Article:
Ichiro Suzuki has been a hitting machine since coming to the United States from Japan at the age of 27 and was already a major baseball God in Japan. He has more hits than any baseball player at the pro level in history and people have been calling him Baseball’s Hits King, even though Pete Rose still holds the MLB record for career pokes.

Rose isn’t having it either and he has been saying since June that  while he admires Ichiro’s hitting prowess, he says those hits in Japan should not even come into play.

“It sounds like in Japan, they're trying to make me the Hit Queen,” Rose told USA Today back in June when Ichiro’s hit total surpassed his. “I'm not trying to take anything away from Ichiro, he's had a Hall of Fame career, but the next thing you know, they'll be counting his high school hits.”

The Reds legend insists that Japanese baseball is inferior to the talent in the MLB and can't be held in the same regard.

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“I don't think you're going to find anybody with credibility saying that Japanese baseball is equivalent to Major League Baseball,” said Rose, who was banned for life from baseball in 1989 following a gambling scandal. “There are too many guys that fail here and then become household names there ... It has something to do with the caliber of personnel."

Rose cited Tuffy Rhodes who never hit more than eight homers in an MLB season, but transformed into Babe Ruth once he hit Japanese soil, slamming  55, 46, 51 and 45 home runs in Japan from 2001 to 2004.

Once leaving Japan, Ichiro was an immediate beast at the MLB level and 16 years later he became the 30th player to reach the coveted 3000-hit milestone with his seventh-inning triple off of Chris Rusin in Colorado on Sunday.


Ichiro is the second second player (Paul Molitor) to accomplish the feat with a triple. There’s no debate that he’s the finest contact hitter of our generation in the mold of a Tony Gwynn and Rod Carew. There’s no doubt he would have gotten 4,000 hits if he didn’t have to spend a significant portion of his prime years toiling in Japan, his immense talent  hidden from MLB eyes.

And let's not diminish his impact as a baller by calling him just a hitter.  While Ichiro has few equals as a batsman with more hits (924) from 2001 to 2004 than anyone in history over any four-year period, his rifle arm and outfield highlights made him the complete package.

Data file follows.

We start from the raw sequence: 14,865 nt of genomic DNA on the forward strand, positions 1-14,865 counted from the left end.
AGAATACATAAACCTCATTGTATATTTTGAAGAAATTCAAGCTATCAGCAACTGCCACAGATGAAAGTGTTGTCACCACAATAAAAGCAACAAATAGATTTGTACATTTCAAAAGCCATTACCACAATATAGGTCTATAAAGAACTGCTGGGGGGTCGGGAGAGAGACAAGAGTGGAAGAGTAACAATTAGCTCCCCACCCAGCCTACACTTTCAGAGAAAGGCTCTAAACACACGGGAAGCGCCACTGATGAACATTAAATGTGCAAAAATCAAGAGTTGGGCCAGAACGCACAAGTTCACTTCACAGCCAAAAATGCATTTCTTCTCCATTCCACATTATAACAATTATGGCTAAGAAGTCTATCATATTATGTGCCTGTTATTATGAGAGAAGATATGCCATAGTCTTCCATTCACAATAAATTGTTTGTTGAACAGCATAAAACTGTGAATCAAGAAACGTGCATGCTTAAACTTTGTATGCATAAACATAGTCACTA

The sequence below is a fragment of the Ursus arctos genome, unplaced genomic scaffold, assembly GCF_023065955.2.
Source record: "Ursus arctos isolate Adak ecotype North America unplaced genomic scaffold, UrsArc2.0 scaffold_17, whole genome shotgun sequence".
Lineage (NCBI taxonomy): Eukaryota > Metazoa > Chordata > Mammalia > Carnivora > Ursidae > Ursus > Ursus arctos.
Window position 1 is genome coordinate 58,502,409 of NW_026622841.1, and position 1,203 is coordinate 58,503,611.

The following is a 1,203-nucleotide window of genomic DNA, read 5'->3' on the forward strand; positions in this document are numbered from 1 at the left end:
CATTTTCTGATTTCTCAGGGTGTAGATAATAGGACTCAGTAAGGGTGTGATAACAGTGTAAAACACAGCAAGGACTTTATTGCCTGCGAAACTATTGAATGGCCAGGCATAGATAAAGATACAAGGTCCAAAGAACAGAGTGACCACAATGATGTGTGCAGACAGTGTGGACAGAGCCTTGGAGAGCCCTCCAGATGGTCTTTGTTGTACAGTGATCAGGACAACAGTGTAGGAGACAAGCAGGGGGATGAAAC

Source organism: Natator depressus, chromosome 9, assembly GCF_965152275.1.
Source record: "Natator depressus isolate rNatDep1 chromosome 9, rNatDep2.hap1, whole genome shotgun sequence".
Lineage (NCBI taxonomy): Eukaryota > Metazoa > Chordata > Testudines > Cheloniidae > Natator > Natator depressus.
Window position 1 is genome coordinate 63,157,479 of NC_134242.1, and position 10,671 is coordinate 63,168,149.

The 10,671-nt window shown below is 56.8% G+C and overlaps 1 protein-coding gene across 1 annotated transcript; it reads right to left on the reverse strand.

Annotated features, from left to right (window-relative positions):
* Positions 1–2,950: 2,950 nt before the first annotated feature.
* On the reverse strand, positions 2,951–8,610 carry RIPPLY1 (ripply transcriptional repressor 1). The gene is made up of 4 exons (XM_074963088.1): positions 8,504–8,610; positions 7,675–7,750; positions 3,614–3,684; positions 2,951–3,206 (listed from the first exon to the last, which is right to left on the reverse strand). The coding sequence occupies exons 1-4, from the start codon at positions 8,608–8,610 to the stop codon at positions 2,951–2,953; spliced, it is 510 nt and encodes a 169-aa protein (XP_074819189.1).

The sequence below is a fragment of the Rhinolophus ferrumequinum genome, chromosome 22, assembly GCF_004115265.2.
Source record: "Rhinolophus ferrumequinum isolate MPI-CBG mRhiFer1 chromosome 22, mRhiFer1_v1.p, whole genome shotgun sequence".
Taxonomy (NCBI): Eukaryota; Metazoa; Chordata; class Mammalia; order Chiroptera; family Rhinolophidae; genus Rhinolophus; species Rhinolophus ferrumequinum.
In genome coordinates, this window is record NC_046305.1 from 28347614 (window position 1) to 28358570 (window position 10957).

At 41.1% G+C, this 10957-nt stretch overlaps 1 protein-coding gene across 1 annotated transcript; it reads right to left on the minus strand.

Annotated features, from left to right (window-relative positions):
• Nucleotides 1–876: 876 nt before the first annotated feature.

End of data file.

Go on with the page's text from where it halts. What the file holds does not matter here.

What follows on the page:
A far as baseball’s all-time global hits leader goes, Ichiro has that on lock with 3,000 MLB hits and another 1,278 in Japan’s Nippon Professional Baseball league, giving him 4,278 hits -- 22 more than Rose, Major League Baseball’s infamous hits boss (4,256).

From 2001-2010, Ichiro made 10 straight All-Star teams and won 10 consecutive Gold Gloves, a Rookie of the Year award and an American League MVP award with the Seattle Mariners. As a valuable fourth outfielder for a Marlins team that is finally playoff chasing, the 42-year-old marvel entered Sunday hitting .318 for the season. .

Longevity, skill and discipline have been the driving forces behind Ichiro’s unprecedented career, which will surely result in him becoming the first Japanese player inducted into baseball’s Hall of Fame.

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                                                (Photo Credit: angelfire.com)

His manager Don Mattingly knows a thing or two about hitting and when speaking on the two-time batting champion who holds the MLB record for hits in a season with 262, Donnie Baseball said: 

"I haven't seen anyone else get 3,000. I'm sure there have been some no-hitters and things like that, but this guy has been amazing for the game. What he's been able to accomplish, coming over when he was 27, what he's been able to do is pretty amazing."

Ichiro's first big league hit came on April 2, 2001, a double, off T.J. Mathews of the A's. His 1,000th hit was a single off Jon Lieber of the Phillies on June 14, 2005, and No. 2,000 was a double against then Oakland A's hurler Gio Gonzalez on Sept. 9, 2009.

"When I got my first hit as a big leaguer, I felt good for myself," Ichiro told reporters.  "Today when I got my 3,000th hit, I was happy, but I was happy for the people around me, for the people that have supported me and have cheered me on. I really felt that today."

So Ichiro is good with himself even if haters like Pete Rose won't give him his propers.